“And Jesus when he was baptized, went up straightway from the water: and lo, the heavens were opened unto him, and he saw the Spirit of God descending as a dove, and coming upon him; and lo, a voice out of the heavens, saying, This is my beloved Son, in whom I am well pleased.”
(5) The promise of Jesus to His disciples concerning the coming of the Holy Spirit involves all three in the work the Holy Spirit was to do, John 14:26 -
“But the Comforter, even the Holy Spirit, whom the Father will send in my name, he shall teach you all things, and bring to your remembrance all that I said unto you.”
(6) When Jesus commissioned the apostles to go teach all nations, He also said that baptism was in the name of all three persons. Matthew 28:19 -
“Go ye therefore, and make disciples of all the nations, baptizing them into the name of the Father and of the Son and of the Holy Spirit.”
(7) Paul mentions all three in his request in Romans 15:30 -
“Now I beseech you, brethren, by our Lord Jesus Christ, and by the love of the Spirit, that ye strive together with me in your prayers to God for me.”
(8) In I Corinthians 12, Paul discusses the reality and use of spiritual gifts, given by the Holy Spirit. The three are mentioned together in I Corinthians 12:4-6 -
“Now there are diversities of gifts, but the same Spirit. And there are diversities of ministrations, and the same Lord. And there are diversities of workings, but the same God, who worketh all things in all.”
(9) The benediction of Paul in II Corinthians 13:14 included all three -
“The grace of the Lord Jesus Christ, and the love of God, and the communion of the Holy Spirit, be with you all.”
(10) In the well known section of Scripture that speaks of keeping the unity of the spirit in the bond of peace, Ephesians 4:4-6 says -
There is one body, and one Spirit, even as also ye were called in one hope of your calling; one Lord, one faith, one baptism, one God and Father of all, who is over all, and through all, and in all.”
In addition to these passages that speak of all three together in specific passages, numerous others show two of the three with equal status. Some show God and the Holy Spirit while others show Jesus and the Holy Spirit. These scriptures identify the three as distinct individual beings of equal status.
The person we know as Jesus of Nazareth was in fact as much God as the Father or Holy Spirit. That has always been the case. In Malachi 3:6, Jehovah declares “I change not.” This is echoed in Hebrews 13:8, “Jesus Christ, the same yesterday, today, yea and forever.” Certainly there was some change in that God the Word was made flesh and dwelt among us, John 1:14. But, it was only a change in form and function. He remained what He had always been - Jehovah, God, Lord.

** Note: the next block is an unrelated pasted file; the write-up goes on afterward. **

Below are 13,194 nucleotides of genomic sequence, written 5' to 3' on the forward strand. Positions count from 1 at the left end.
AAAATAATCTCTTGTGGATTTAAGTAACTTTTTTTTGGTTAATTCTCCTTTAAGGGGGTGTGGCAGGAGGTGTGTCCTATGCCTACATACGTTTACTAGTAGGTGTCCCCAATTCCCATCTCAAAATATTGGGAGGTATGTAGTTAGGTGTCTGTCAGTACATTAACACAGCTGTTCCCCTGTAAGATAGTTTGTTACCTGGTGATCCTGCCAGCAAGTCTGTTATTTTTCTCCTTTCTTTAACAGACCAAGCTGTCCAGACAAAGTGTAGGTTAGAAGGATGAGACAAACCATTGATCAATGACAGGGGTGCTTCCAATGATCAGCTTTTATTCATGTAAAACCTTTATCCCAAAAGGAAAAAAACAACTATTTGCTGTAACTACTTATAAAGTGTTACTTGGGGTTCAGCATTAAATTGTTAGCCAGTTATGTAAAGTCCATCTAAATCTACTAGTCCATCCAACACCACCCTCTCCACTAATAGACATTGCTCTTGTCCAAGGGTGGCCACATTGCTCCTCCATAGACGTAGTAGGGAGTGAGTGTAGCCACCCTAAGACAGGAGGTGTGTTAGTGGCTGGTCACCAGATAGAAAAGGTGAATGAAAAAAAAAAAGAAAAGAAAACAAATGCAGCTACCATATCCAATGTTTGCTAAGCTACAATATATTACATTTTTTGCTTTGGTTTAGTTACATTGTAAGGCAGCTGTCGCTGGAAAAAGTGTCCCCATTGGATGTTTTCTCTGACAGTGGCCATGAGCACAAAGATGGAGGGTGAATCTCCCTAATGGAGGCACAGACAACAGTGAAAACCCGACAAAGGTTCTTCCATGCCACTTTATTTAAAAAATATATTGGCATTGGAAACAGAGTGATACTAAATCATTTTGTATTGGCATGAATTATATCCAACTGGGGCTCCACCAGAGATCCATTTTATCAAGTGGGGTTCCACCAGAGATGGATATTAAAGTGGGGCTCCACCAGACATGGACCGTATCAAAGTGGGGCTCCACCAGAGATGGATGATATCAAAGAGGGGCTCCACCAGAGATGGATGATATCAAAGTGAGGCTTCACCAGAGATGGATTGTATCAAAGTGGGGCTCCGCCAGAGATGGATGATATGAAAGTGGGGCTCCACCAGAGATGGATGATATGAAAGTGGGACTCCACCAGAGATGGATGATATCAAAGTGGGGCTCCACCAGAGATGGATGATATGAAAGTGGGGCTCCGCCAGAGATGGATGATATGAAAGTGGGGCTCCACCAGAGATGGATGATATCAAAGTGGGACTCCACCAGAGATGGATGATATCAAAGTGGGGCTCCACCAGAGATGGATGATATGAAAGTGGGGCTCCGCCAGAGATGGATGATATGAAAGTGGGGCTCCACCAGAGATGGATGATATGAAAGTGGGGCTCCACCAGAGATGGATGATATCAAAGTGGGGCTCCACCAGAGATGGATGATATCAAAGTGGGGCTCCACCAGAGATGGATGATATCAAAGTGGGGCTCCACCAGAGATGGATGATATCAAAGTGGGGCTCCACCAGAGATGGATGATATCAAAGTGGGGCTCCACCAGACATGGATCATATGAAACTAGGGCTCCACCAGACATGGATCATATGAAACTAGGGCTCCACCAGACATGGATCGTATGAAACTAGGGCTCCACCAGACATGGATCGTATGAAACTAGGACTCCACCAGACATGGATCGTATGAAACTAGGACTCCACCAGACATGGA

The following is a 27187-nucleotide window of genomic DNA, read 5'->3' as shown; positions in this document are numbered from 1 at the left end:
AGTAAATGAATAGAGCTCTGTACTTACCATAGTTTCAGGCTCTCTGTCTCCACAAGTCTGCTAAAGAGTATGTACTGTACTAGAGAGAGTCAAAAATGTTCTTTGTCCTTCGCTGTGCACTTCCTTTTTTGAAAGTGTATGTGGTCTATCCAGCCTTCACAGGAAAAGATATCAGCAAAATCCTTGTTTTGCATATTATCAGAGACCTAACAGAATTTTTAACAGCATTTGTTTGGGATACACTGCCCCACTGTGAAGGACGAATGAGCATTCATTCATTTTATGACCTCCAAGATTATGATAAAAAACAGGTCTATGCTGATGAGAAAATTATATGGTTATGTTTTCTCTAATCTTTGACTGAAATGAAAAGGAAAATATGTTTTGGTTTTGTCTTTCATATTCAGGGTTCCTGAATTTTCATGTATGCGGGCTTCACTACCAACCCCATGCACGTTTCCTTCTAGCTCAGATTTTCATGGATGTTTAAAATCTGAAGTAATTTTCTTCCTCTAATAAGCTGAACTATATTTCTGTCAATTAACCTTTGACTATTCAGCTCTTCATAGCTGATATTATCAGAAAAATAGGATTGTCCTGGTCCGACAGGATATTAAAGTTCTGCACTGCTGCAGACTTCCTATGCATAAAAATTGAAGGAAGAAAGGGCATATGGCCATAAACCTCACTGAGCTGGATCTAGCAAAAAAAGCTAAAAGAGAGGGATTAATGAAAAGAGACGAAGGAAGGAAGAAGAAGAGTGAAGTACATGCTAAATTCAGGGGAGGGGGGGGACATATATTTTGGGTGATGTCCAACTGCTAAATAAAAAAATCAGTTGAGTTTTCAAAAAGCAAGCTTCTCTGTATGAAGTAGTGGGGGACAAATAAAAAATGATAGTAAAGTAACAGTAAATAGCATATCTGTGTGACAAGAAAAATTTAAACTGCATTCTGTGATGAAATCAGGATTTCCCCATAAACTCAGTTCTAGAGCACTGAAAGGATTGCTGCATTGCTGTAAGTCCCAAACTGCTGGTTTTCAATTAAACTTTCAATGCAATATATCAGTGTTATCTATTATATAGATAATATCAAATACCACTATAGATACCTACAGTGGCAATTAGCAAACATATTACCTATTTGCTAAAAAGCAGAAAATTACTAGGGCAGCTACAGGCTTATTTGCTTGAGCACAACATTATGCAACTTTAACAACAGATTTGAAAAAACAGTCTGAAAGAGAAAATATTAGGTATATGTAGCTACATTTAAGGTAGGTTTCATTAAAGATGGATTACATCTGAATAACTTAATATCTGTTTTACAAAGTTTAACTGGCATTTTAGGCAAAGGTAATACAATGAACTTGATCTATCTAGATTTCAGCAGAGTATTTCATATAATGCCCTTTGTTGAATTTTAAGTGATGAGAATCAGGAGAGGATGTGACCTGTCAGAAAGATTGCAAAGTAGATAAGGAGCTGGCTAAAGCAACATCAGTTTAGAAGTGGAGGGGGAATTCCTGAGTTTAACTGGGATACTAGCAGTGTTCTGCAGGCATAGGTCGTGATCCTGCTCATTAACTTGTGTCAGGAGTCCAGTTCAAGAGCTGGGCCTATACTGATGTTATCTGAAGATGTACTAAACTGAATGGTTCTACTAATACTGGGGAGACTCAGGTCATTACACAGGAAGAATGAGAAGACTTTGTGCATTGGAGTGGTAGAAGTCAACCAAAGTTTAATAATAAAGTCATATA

We can read in the Bible the many places where Jesus speaks of coming to do the will of the Father who sent Him. Others point out the subjection of the Son to the Father. Some have then leaped to the conclusion that this made Jesus a reduced God, less than being God, or as some have expressed it, made Him a man, just a man and only a man. Nothing could be further from the truth. We will explore this in the material to come.

We have not been told what God did before the creation of the universe, except for a few items we will notice. God is eternal, which means there has been a timeless period before this universe that we can’t even imagine. What did God do? We don’t know; He hasn’t told us. From the active being that we see in the Bible, we must conclude that He has not been idle. How did He function? We don’t know, but we do know something about how He has functioned in regard to this universe.
Though the Godhead is composed of three distinct beings united as one, this does not mean that they function in unison like robots following the same taped program. Nor is the Godhead composed of three bodies sharing one brain, like Siamese triplets. They are distinct individuals, each having a mind and a will. God’s work from before creation to the end of this universe clearly shows the diversity of function by the individuals in the Godhead, even though they are working in unison toward common goals. We must understand their diversity of function as much as we must understand their unity or we will be led astray from the truth.